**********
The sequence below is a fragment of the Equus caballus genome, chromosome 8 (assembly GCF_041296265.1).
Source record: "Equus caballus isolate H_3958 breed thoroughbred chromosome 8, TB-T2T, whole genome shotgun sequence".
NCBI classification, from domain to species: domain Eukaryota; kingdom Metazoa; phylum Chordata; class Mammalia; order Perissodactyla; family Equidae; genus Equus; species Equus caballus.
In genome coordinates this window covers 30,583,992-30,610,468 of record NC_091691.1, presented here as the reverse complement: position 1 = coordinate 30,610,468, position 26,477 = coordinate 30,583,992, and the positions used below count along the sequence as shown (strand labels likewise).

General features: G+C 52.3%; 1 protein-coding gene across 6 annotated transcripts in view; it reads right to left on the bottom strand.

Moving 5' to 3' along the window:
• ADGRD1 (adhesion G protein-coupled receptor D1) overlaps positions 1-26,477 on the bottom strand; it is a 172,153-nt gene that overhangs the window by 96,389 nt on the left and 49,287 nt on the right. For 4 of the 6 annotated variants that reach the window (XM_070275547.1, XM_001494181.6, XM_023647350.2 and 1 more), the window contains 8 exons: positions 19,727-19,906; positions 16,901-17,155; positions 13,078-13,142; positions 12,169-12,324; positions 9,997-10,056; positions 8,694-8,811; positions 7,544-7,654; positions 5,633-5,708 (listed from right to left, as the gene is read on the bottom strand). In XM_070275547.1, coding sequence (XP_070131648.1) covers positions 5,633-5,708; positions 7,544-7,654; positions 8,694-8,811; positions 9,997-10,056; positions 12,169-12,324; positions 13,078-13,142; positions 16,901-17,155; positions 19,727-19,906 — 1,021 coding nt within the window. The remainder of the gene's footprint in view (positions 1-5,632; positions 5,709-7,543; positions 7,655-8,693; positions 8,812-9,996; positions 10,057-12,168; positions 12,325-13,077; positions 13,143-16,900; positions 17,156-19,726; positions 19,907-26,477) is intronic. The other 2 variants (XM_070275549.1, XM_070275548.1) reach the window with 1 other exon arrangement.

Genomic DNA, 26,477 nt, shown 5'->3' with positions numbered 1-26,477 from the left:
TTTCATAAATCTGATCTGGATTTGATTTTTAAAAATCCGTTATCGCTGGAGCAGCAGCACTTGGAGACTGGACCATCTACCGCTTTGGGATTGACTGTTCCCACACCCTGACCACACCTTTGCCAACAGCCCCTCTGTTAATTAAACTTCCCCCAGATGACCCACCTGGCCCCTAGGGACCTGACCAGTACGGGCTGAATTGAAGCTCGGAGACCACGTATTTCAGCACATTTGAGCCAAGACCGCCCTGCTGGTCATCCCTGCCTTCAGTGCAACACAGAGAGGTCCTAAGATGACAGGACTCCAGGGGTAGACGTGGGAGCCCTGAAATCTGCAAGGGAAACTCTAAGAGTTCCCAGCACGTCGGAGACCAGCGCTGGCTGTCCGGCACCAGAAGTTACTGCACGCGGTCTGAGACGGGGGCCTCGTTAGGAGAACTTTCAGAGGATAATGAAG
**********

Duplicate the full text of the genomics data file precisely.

The sequence below is a fragment of the Equus caballus genome, chromosome 8 (assembly GCF_041296265.1).
Source record: "Equus caballus isolate H_3958 breed thoroughbred chromosome 8, TB-T2T, whole genome shotgun sequence".
NCBI classification, from domain to species: domain Eukaryota; kingdom Metazoa; phylum Chordata; class Mammalia; order Perissodactyla; family Equidae; genus Equus; species Equus caballus.
In genome coordinates this window covers 30,583,992-30,610,468 of record NC_091691.1, presented here as the reverse complement: position 1 = coordinate 30,610,468, position 26,477 = coordinate 30,583,992, and the positions used below count along the sequence as shown (strand labels likewise).

General features: G+C 52.3%; 1 protein-coding gene across 6 annotated transcripts in view; it reads right to left on the bottom strand.

Moving 5' to 3' along the window:
• ADGRD1 (adhesion G protein-coupled receptor D1) overlaps positions 1-26,477 on the bottom strand; it is a 172,153-nt gene that overhangs the window by 96,389 nt on the left and 49,287 nt on the right. For 4 of the 6 annotated variants that reach the window (XM_070275547.1, XM_001494181.6, XM_023647350.2 and 1 more), the window contains 8 exons: positions 19,727-19,906; positions 16,901-17,155; positions 13,078-13,142; positions 12,169-12,324; positions 9,997-10,056; positions 8,694-8,811; positions 7,544-7,654; positions 5,633-5,708 (listed from right to left, as the gene is read on the bottom strand). In XM_070275547.1, coding sequence (XP_070131648.1) covers positions 5,633-5,708; positions 7,544-7,654; positions 8,694-8,811; positions 9,997-10,056; positions 12,169-12,324; positions 13,078-13,142; positions 16,901-17,155; positions 19,727-19,906 — 1,021 coding nt within the window. The remainder of the gene's footprint in view (positions 1-5,632; positions 5,709-7,543; positions 7,655-8,693; positions 8,812-9,996; positions 10,057-12,168; positions 12,325-13,077; positions 13,143-16,900; positions 17,156-19,726; positions 19,907-26,477) is intronic. The other 2 variants (XM_070275549.1, XM_070275548.1) reach the window with 1 other exon arrangement.

Genomic DNA, 26,477 nt, shown 5'->3' with positions numbered 1-26,477 from the left:
TTTCATAAATCTGATCTGGATTTGATTTTTAAAAATCCGTTATCGCTGGAGCAGCAGCACTTGGAGACTGGACCATCTACCGCTTTGGGATTGACTGTTCCCACACCCTGACCACACCTTTGCCAACAGCCCCTCTGTTAATTAAACTTCCCCCAGATGACCCACCTGGCCCCTAGGGACCTGACCAGTACGGGCTGAATTGAAGCTCGGAGACCACGTATTTCAGCACATTTGAGCCAAGACCGCCCTGCTGGTCATCCCTGCCTTCAGTGCAACACAGAGAGGTCCTAAGATGACAGGACTCCAGGGGTAGACGTGGGAGCCCTGAAATCTGCAAGGGAAACTCTAAGAGTTCCCAGCACGTCGGAGACCAGCGCTGGCTGTCCGGCACCAGAAGTTACTGCACGCGGTCTGAGACGGGGGCCTCGTTAGGAGAACTTTCAGAGGATAATGAAG